How do you bring all this together in a coherent way to inspire, engage and attract talent? It’s all about using the most authentic voices to speak on your behalf. That’s to say, your employees.

Influencers are often used to help with communicating with a particular audience, but however useful an influencer might be, they seldom come close to the impact your employees can have on your audiences. These are the people who live your culture day-to-day, who know the good – and the not-so-good – things about working for you, and can share real stories about their experiences. It’s all about giving your employees an authentic, honest and at times quite a raw voice, to convince people that they are actually hearing about the reality of an organisation. Values and behaviours – the building blocks of culture – are crucial here, and the best way for your employees to demonstrate these is through story-telling. Essential to this is the sourcing of insightful, genuinely interesting and culturally representative stories, told through the mouths of the employees who experienced them. No scripts, no prompts, no marketing spiel. Just the plain and simple truth.


You know your audiences, you’ve defined your culture today and looked at where it needs to be tomorrow, you’re committed to inclusion and your employees are happy to tell their stories. All you need now is to get the message seen and heard, both externally for job seekers and internally for those all-important employees. The last of the five core components of building a strong employee brand is defining a channel strategy that touches all of your audiences, serving them with content that stimulates and engages them in a medium which they trust and with which they regularly interact. Cultural insights help to determine which channels will work best while a deep analytics capability will enable you to flex your campaigns, your messaging and your content in real-time to ensure that your approach sparks a real conversation between your audience and your brand.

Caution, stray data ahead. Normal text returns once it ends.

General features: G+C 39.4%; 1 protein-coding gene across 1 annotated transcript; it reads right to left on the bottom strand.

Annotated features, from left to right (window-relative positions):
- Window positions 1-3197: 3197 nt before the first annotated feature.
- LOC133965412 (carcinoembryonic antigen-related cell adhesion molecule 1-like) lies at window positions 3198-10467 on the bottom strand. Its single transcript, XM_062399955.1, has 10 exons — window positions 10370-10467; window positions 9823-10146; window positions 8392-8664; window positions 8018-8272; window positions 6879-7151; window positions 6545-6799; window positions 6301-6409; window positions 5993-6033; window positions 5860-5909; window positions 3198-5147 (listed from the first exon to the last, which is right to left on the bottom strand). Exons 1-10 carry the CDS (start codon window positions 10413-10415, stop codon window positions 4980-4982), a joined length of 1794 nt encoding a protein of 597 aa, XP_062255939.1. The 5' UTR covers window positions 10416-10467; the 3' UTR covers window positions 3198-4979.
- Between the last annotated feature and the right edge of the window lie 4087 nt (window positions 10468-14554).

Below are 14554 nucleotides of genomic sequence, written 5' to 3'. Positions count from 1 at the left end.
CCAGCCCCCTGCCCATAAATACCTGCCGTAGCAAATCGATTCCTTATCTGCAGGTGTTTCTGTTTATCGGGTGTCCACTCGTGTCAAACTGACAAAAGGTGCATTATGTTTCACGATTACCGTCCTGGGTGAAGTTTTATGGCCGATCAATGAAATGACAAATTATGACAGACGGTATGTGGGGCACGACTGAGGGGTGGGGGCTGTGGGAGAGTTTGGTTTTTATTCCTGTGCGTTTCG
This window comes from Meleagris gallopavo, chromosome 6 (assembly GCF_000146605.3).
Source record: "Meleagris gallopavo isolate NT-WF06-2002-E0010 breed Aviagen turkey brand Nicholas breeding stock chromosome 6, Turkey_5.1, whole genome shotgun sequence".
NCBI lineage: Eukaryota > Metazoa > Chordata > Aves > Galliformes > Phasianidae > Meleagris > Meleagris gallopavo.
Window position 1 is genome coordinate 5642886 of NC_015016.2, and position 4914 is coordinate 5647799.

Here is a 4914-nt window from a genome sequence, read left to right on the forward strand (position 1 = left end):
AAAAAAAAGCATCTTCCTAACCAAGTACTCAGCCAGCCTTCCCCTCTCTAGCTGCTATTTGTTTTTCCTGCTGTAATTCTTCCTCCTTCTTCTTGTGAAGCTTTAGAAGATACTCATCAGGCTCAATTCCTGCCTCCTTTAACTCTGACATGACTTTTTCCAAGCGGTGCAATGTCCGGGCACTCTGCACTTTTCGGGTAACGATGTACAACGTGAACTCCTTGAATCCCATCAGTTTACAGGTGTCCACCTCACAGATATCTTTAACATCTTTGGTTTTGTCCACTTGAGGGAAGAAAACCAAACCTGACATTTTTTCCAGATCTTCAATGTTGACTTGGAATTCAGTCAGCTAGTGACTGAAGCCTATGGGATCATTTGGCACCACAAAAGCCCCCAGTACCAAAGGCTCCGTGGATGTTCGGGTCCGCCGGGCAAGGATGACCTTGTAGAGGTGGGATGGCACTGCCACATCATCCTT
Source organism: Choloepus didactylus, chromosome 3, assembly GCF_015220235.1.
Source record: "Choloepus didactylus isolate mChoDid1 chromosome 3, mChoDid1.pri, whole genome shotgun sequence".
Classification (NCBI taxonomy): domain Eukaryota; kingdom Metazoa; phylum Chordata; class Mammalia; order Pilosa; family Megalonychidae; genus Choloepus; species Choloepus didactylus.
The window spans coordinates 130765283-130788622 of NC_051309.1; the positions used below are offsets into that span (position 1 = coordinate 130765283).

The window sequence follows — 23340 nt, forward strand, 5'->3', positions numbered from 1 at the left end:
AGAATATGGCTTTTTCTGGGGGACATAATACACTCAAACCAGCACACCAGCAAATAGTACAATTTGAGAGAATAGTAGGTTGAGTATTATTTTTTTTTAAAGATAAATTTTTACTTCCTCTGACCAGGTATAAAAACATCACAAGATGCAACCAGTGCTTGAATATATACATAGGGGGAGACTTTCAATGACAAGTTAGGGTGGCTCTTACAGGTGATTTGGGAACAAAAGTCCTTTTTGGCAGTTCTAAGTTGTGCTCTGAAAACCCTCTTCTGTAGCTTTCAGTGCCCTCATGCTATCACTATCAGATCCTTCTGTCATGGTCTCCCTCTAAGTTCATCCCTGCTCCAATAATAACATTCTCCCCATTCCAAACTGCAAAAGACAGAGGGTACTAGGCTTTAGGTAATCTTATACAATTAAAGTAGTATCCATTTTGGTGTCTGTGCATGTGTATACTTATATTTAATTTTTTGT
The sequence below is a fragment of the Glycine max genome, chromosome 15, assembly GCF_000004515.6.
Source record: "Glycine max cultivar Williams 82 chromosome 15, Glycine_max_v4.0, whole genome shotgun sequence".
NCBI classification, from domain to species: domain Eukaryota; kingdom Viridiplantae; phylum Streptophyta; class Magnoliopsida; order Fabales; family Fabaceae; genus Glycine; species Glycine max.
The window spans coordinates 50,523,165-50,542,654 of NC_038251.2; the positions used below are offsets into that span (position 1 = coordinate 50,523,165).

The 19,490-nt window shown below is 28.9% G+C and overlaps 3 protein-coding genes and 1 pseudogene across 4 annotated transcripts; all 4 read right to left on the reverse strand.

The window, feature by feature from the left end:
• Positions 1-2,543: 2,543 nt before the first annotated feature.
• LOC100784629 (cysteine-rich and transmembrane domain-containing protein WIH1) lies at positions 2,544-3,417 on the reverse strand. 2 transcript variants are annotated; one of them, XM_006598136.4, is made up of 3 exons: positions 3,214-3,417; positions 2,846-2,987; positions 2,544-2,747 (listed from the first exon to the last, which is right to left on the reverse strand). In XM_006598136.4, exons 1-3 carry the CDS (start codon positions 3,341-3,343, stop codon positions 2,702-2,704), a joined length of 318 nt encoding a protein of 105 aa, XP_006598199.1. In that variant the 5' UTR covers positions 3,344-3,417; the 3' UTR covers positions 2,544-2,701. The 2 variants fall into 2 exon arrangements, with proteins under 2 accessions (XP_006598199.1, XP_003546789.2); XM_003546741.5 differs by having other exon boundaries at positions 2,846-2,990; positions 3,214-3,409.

OK, so we said five steps but the reality is that employer branding is a continuous process that will evolve with your organisation. The need for authenticity will only increase in the coming years. As is so often the case with human endeavour, while social media was intended as a force for connection and positivity, it has also become a source of division and mistrust. Utterly ubiquitous, 24/7 advertising is also proving to be a turn-off for many people. Frankly, we only have so much capacity for being sold to, and employer branding must become a welcome and powerful alternative in the short to medium term. We are already evolving the conversation between job-seekers, employees and employers, and delivering a new narrative of reality, openness, humility and vulnerability. In the not too distant future we predict that people will crave safe digital spaces in which they can investigate and ask questions of an employer, testing the values and behaviours of each organisation in a more personal, interactive way. We see the battle to engage the best talent being fought principally on culture – organisations that refuse to shift from their traditional approaches will rapidly become irrelevant. It is a fascinating and thrilling time to be involved in the employer branding space, and we will continue to be at the forefront of what is possible, challenging our clients to be better, to look inwards to find the extraordinary stories that represent their culture and to celebrate the values and behaviours of their unique people. If you’d like to know more, please get in touch. You’ll see we practice what we preach.